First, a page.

Police end battery hen farm protest

Protesters have this morning shut down the country's largest battery hen operation. File photo / thinkstock
Protesters have this morning shut down the country's largest battery hen operation. File photo / thinkstock

Police have ended a protest that was blocking access to New Zealand's biggest battery hen farm at Waikouaiti in Otago.

It was understood most of the 15-strong protest group agreed to peacefully end their action although one member may have been arrested.

Three chained protesters were among those who began blocking the entrance of Mainland Poultry at 3am today.

Two women suspended themselves from 7m-high tripods and a third chained herself to the main gate.

The trio blocked the main entrance to the Waikouaiti business and several vehicles had to turn around, said protester and Coalition to End Factory Farming spokeswoman Deidre Sims.

Speaking from a tripod earlier, Ms Sims said she was "willing to put my life on the line'' to bring an end to cages for battery hens.

"We have placed ourselves in this potentially very dangerous position and are prepared to risk our lives if it helps to prohibit the use of all cruel cage systems in New Zealand.

This should serve as a strong warning to Mainland Poultry that we are escalating our efforts and remind consumers not to buy Farmer Brown eggs, which are Mainland's cage-produced range,'' she said.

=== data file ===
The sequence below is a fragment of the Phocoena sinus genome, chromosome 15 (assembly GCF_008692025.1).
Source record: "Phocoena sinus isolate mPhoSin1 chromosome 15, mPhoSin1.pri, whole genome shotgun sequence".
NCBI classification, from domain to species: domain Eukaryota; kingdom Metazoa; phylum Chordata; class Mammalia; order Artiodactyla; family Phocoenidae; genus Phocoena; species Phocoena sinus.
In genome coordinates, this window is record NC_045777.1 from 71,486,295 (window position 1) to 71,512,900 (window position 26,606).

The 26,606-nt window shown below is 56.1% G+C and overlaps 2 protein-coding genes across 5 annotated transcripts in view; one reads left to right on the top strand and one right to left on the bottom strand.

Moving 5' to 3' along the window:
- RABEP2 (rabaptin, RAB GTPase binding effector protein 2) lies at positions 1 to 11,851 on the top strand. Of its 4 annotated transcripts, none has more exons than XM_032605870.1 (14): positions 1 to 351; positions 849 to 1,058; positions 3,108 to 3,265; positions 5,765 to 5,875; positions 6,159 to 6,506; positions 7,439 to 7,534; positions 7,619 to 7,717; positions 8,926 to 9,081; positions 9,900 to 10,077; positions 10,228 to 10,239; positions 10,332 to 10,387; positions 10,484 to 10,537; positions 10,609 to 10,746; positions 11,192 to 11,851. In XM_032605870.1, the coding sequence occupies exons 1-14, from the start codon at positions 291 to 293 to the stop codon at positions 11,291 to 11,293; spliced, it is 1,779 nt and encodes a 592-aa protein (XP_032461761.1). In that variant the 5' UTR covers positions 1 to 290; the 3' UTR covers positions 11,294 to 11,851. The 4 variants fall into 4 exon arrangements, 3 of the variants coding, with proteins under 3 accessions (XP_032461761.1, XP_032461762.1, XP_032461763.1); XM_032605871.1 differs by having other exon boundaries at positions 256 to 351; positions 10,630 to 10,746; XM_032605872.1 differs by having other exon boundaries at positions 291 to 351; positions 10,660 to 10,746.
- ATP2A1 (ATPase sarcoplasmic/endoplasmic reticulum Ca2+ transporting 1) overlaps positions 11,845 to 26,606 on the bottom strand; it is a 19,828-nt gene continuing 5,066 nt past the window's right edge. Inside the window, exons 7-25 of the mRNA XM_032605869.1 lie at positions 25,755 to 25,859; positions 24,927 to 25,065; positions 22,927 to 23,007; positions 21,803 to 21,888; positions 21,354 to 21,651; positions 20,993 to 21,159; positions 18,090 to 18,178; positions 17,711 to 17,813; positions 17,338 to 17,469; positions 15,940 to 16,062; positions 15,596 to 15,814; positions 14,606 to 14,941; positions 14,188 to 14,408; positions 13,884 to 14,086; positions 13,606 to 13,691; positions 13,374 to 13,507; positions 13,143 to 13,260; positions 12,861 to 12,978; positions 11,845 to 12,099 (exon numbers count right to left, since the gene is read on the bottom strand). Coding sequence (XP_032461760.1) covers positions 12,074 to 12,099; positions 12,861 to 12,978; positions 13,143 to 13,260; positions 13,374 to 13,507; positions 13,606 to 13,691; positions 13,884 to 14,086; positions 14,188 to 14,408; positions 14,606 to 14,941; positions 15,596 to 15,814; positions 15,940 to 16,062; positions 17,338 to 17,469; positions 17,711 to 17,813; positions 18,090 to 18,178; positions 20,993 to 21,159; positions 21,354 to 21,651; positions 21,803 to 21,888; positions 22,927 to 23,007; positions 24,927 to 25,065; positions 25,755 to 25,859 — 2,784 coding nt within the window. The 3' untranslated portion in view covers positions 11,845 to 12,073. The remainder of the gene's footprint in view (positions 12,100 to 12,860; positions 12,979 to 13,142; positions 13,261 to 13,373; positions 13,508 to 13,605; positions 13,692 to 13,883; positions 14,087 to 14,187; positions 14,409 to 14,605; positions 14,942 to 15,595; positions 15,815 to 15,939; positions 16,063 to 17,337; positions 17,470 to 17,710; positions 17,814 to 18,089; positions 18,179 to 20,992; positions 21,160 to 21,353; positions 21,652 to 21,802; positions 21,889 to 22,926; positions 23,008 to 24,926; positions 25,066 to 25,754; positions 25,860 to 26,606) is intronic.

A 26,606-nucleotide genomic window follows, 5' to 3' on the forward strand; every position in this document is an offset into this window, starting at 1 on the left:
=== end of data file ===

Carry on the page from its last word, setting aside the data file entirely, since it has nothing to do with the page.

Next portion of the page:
Workers on foot got into the building using another entrance, said Mainland Poultry general manager of sales and marketing Hamish Sutherland, who described the protest as a "stunt''.

Mainland Poultry has been trialling 'colony cages' to replace existing battery cages following a review of the Code of Welfare for Layer Hens but Ms Sims said that wasn't enough.

"A cage is still a cage. it's still factory farming and it's not good enough.''

Mr Sutherland said the colony cages had been trialled in the UK and EU and were a positive step forward for animal welfare, as they were 30 per cent larger and had perch and nesting areas and a scratch pad.

Free-range only eggs was not practical, he said.

"If you remove this cheaper production method out of the system then you're potentially going to price eggs out of the diet of many New Zealanders.''

- Otago Daily Times

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